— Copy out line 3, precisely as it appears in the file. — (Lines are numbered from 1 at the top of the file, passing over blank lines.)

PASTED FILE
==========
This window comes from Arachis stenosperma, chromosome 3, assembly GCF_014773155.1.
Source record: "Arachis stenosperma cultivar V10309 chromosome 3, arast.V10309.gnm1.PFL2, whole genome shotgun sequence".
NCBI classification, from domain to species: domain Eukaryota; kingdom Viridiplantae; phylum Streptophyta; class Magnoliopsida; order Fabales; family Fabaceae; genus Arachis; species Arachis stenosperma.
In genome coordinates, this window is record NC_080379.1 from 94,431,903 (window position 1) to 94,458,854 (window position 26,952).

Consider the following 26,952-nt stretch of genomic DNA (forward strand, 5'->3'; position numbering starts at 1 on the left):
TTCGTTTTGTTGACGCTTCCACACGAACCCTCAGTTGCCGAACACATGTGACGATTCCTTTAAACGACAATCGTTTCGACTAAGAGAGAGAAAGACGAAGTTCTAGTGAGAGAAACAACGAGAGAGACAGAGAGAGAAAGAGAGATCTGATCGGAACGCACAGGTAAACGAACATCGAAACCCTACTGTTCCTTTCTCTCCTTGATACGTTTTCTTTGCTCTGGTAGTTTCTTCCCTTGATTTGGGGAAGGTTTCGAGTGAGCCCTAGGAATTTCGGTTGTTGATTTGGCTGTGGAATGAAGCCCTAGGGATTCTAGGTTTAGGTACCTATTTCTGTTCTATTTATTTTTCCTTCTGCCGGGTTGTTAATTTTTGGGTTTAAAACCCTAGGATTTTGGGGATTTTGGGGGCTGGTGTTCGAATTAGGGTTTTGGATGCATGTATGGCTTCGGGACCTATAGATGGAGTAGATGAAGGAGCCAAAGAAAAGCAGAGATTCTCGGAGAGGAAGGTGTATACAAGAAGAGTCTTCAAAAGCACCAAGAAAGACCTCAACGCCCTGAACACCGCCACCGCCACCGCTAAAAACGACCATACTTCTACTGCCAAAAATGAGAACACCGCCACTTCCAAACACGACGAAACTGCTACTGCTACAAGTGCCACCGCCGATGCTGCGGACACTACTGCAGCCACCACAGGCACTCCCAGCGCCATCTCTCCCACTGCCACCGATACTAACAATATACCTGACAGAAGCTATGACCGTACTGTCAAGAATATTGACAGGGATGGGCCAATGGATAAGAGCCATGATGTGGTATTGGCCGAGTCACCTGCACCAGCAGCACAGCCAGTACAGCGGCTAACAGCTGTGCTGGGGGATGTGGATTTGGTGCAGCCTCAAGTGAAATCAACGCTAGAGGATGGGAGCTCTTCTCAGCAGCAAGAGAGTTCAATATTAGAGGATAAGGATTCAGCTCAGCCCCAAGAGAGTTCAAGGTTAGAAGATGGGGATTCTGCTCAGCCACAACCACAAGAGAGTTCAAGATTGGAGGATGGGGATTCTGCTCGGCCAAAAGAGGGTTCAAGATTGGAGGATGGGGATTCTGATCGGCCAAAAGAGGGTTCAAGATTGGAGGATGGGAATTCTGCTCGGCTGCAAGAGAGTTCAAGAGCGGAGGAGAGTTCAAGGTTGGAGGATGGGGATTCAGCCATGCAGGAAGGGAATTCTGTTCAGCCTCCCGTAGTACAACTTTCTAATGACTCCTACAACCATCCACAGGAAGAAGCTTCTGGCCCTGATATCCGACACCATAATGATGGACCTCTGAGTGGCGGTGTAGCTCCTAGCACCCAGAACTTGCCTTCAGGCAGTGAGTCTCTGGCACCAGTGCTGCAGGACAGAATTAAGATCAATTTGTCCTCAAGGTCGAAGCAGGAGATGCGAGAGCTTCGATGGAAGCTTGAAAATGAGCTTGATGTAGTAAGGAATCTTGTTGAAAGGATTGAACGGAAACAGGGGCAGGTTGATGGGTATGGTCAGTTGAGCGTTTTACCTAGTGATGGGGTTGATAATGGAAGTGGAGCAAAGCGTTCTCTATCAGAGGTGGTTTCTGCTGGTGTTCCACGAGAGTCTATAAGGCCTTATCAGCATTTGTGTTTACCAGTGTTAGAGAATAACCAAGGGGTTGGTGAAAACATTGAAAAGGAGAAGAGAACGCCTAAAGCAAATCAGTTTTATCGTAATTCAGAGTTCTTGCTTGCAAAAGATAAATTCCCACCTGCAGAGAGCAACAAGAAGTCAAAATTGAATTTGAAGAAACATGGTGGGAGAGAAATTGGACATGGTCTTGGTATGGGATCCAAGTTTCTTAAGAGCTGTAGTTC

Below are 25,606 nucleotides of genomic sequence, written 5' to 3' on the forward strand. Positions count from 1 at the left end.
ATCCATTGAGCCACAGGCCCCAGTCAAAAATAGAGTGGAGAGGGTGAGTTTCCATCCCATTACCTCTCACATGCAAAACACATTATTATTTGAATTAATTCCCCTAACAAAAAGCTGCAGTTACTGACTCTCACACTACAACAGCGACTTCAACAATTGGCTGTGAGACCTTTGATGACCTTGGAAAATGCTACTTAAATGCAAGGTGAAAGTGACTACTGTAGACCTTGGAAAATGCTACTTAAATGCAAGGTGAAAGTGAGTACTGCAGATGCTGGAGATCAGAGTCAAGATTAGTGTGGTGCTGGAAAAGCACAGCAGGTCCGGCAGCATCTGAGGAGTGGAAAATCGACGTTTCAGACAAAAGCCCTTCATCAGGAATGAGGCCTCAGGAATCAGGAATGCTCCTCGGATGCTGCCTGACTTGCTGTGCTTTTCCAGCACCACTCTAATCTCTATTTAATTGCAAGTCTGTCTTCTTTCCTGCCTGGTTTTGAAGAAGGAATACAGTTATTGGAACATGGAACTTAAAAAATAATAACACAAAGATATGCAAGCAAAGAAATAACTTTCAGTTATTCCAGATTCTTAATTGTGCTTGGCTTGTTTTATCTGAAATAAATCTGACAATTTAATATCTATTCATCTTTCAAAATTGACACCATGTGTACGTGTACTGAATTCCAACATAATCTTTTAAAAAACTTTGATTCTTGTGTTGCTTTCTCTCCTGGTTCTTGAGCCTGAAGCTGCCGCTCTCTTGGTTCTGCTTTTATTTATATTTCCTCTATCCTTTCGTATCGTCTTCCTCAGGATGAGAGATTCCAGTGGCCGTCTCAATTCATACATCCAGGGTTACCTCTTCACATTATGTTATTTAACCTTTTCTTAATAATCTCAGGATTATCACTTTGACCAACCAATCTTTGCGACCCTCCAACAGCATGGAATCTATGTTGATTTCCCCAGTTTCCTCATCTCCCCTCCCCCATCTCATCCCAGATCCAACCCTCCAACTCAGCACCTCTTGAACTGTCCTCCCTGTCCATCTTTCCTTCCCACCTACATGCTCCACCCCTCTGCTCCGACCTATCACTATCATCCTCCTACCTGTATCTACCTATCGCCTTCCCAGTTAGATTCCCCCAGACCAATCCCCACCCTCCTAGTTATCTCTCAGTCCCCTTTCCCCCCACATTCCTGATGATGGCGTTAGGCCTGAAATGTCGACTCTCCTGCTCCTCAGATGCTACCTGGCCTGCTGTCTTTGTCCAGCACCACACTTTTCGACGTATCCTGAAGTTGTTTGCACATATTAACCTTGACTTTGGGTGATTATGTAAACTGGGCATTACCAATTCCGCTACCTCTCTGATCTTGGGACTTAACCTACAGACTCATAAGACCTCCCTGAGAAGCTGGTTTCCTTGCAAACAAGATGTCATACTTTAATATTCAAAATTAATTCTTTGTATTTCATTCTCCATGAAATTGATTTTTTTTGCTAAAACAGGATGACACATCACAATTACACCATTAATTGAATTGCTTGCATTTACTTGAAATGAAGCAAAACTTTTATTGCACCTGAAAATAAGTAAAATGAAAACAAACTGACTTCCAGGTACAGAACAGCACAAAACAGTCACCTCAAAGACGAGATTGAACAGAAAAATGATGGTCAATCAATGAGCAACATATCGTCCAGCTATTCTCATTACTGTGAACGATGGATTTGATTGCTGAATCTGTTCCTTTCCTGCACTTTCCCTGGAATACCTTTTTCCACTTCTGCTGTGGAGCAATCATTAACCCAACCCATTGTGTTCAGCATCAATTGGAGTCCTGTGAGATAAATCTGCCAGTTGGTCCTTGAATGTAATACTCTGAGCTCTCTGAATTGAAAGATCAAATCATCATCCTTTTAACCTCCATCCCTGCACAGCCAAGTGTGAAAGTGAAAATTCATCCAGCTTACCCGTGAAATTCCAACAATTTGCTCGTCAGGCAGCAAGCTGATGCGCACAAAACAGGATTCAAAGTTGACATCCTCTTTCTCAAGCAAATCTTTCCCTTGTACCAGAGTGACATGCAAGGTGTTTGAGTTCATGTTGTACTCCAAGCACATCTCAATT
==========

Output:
NCBI classification, from domain to species: domain Eukaryota; kingdom Viridiplantae; phylum Streptophyta; class Magnoliopsida; order Fabales; family Fabaceae; genus Arachis; species Arachis stenosperma.